There were 29 Lalique ornaments designed as mascots. The first was the Cinq Chevaux (Five Horses) in 1925, which was a five-horse silhouette designed for Citröen to represent the latest five-horsepower 5CV. This was the only mascot ever designed for a specific car. The 28 mascots to follow were most often animal designs, and included frogs, eagles, boars, peacocks, rams, and foxes, although there were also nude figures and a shooting star. With the exception of the Citröen and later the Levrier Mascot, which was created for the Prince of Wales, all of the mascots were produced for general consumer purchase.
In addition to the 29 statues designed specifically as hood ornaments, the 1920 Sirène – originally sold as a mermaid statue – was later repurposed as a car mascot, bringing the total to 30, although only 28 were commercially sold. Because records detailing the mascot production were lost, it is unknown exactly how many were produced, adding to the prestige of the ornaments today.
Many of the surviving mascots are discovered in deceased estates, often having been long forgotten, although fewer are being auctioned off as owners become more aware of their value. The most famous of the mascots is the eagle head, which adorned many Nazi officer cars. The fox (Renard) is widely considered to be the rarest commercially sold mascot, with few known surviving examples.
The mascots were made with glass and used satin and frosting finishes. Very few of them were produced with colors or tints. Pinks, purples and blues were often used on these versions, as was brown and gray. Opalescent glass was another effect used very rarely, giving those pieces a milky white appearance.
In addition to the mascots themselves, Lalique also designed lighting inside the base of the ornament so that it could be lit up to draw even more attention. When not in use, most owners displayed their mascots on Breves Galleries of London mounts inside their homes. Many owners also elected to use them as paperweights rather than radiator cap ornaments.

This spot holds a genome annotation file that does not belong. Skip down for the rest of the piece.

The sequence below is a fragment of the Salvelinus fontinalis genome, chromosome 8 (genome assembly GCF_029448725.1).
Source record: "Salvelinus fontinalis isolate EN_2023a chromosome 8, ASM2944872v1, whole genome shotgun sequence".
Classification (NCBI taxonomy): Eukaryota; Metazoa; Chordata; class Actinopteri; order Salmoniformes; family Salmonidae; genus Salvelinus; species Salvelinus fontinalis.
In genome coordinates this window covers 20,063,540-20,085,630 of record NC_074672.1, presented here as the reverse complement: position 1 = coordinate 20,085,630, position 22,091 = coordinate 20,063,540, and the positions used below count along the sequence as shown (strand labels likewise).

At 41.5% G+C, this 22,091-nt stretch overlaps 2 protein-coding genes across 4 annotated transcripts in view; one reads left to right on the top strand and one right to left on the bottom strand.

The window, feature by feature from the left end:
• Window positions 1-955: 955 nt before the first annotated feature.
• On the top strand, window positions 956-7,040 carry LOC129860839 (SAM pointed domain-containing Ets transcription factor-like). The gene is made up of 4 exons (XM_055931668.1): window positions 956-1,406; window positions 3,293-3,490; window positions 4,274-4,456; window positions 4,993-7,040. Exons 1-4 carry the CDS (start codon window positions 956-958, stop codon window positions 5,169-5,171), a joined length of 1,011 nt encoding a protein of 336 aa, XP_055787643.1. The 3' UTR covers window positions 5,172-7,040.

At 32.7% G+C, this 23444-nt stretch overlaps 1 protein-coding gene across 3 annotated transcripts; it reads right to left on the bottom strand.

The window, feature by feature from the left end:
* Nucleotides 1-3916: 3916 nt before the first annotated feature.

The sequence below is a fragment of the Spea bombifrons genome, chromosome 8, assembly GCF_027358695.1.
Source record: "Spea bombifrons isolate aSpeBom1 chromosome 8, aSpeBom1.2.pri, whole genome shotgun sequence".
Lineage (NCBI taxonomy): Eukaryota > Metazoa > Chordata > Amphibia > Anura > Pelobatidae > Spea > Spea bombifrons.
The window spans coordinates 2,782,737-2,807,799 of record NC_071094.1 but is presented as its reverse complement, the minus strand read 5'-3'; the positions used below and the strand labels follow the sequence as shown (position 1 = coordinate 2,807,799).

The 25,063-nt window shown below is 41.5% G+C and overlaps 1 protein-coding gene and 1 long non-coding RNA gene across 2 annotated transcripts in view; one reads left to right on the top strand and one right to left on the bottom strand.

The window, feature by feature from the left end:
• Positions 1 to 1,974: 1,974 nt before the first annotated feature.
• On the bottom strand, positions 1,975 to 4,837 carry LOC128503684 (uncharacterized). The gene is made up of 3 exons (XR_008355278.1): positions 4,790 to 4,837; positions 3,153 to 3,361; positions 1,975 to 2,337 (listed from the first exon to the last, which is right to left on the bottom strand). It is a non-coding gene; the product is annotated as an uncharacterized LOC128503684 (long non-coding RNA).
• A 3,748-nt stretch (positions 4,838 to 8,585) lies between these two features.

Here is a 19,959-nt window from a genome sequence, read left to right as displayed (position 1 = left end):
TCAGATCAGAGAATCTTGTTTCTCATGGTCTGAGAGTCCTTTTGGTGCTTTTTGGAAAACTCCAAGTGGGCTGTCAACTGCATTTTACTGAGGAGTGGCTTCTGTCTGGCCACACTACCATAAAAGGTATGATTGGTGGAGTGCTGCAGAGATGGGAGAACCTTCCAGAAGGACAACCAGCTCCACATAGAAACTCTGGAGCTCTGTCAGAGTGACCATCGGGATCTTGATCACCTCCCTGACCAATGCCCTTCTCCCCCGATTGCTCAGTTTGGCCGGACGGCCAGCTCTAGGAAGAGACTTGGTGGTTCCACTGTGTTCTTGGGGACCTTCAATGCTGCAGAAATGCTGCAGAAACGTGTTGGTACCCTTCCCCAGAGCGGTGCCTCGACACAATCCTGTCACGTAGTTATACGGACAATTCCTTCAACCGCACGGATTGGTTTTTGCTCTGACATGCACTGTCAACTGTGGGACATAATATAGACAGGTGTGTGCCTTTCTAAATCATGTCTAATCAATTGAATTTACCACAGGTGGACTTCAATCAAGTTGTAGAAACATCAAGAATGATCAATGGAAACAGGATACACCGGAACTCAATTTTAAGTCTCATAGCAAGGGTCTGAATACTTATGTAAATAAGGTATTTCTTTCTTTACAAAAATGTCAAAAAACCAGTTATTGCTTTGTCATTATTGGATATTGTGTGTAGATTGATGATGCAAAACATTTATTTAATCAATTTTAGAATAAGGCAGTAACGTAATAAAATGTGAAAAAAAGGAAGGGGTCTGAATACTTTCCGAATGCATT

Lalique’s signature on the base of each mascot is the mark most often used to date the pieces that do exist today. “R. LALIQUE FRANCE” was used on earlier mascots, whereas later pieces were signed “LALIQUE FRANCE”.
Lalique Mascots Today
Lalique car mascots have become renowned the world over, with the rarest pieces selling at over $200,000. Sought after by antique car and glass art collectors, most surviving mascots are kept in private collections, with owners only bringing them out for events such as the Concours d’Elegance.
When the rarest mascots do appear at auction, they command worldwide attention. The world record price for a Lalique mascot was achieved at an auction in Philadelphia in 2011, where a rare Renard (fox) sold for $204,750. Only a handful of collectors are reputed to own the entire collection, which can fetch upwards of $800,000.
Many collectors pursue only mascots in perfect condition, which force the prices on the rarer examples ever higher. Value is determined by the scarcity of the model, the condition and the rarity of its color or tinting.